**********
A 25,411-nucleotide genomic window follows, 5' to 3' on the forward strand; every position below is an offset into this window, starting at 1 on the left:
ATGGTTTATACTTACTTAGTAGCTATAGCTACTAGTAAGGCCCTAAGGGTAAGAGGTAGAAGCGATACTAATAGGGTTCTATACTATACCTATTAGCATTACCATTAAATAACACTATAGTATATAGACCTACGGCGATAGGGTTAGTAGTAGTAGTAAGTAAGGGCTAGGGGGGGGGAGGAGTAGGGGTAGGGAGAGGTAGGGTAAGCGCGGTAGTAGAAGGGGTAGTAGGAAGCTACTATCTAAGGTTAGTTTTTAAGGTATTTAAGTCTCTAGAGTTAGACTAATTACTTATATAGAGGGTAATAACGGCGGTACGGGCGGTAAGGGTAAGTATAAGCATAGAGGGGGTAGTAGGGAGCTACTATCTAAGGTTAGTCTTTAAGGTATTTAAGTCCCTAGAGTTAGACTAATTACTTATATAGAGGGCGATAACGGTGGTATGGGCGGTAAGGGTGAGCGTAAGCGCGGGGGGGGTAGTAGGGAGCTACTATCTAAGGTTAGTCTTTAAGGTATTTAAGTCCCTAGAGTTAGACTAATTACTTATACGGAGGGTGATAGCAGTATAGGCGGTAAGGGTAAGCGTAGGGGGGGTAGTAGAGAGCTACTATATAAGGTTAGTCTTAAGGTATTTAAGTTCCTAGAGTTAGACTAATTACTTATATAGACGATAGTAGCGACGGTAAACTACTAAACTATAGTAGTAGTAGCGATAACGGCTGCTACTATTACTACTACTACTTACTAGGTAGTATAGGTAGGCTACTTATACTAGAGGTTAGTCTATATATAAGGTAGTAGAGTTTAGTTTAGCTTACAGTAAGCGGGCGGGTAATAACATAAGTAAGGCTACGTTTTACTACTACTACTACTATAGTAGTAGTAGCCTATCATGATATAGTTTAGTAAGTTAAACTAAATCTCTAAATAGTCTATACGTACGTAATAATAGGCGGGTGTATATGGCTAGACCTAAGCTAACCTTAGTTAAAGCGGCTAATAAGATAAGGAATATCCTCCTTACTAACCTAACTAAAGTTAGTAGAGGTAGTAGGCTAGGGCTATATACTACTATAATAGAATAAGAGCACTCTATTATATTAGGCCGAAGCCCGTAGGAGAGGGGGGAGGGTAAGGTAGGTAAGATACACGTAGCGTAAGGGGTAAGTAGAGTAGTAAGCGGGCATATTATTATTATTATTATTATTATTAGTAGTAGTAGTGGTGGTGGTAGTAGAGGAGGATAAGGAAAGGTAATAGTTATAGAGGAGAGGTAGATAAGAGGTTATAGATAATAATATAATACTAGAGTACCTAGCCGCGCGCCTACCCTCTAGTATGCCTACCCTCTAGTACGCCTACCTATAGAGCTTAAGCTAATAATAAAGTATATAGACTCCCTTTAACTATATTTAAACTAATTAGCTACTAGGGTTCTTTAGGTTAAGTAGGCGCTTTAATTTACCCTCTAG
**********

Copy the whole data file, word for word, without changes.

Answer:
A 25,411-nucleotide genomic window follows, 5' to 3' on the forward strand; every position below is an offset into this window, starting at 1 on the left:
ATGGTTTATACTTACTTAGTAGCTATAGCTACTAGTAAGGCCCTAAGGGTAAGAGGTAGAAGCGATACTAATAGGGTTCTATACTATACCTATTAGCATTACCATTAAATAACACTATAGTATATAGACCTACGGCGATAGGGTTAGTAGTAGTAGTAAGTAAGGGCTAGGGGGGGGGAGGAGTAGGGGTAGGGAGAGGTAGGGTAAGCGCGGTAGTAGAAGGGGTAGTAGGAAGCTACTATCTAAGGTTAGTTTTTAAGGTATTTAAGTCTCTAGAGTTAGACTAATTACTTATATAGAGGGTAATAACGGCGGTACGGGCGGTAAGGGTAAGTATAAGCATAGAGGGGGTAGTAGGGAGCTACTATCTAAGGTTAGTCTTTAAGGTATTTAAGTCCCTAGAGTTAGACTAATTACTTATATAGAGGGCGATAACGGTGGTATGGGCGGTAAGGGTGAGCGTAAGCGCGGGGGGGGTAGTAGGGAGCTACTATCTAAGGTTAGTCTTTAAGGTATTTAAGTCCCTAGAGTTAGACTAATTACTTATACGGAGGGTGATAGCAGTATAGGCGGTAAGGGTAAGCGTAGGGGGGGTAGTAGAGAGCTACTATATAAGGTTAGTCTTAAGGTATTTAAGTTCCTAGAGTTAGACTAATTACTTATATAGACGATAGTAGCGACGGTAAACTACTAAACTATAGTAGTAGTAGCGATAACGGCTGCTACTATTACTACTACTACTTACTAGGTAGTATAGGTAGGCTACTTATACTAGAGGTTAGTCTATATATAAGGTAGTAGAGTTTAGTTTAGCTTACAGTAAGCGGGCGGGTAATAACATAAGTAAGGCTACGTTTTACTACTACTACTACTATAGTAGTAGTAGCCTATCATGATATAGTTTAGTAAGTTAAACTAAATCTCTAAATAGTCTATACGTACGTAATAATAGGCGGGTGTATATGGCTAGACCTAAGCTAACCTTAGTTAAAGCGGCTAATAAGATAAGGAATATCCTCCTTACTAACCTAACTAAAGTTAGTAGAGGTAGTAGGCTAGGGCTATATACTACTATAATAGAATAAGAGCACTCTATTATATTAGGCCGAAGCCCGTAGGAGAGGGGGGAGGGTAAGGTAGGTAAGATACACGTAGCGTAAGGGGTAAGTAGAGTAGTAAGCGGGCATATTATTATTATTATTATTATTATTAGTAGTAGTAGTGGTGGTGGTAGTAGAGGAGGATAAGGAAAGGTAATAGTTATAGAGGAGAGGTAGATAAGAGGTTATAGATAATAATATAATACTAGAGTACCTAGCCGCGCGCCTACCCTCTAGTATGCCTACCCTCTAGTACGCCTACCTATAGAGCTTAAGCTAATAATAAAGTATATAGACTCCCTTTAACTATATTTAAACTAATTAGCTACTAGGGTTCTTTAGGTTAAGTAGGCGCTTTAATTTACCCTCTAG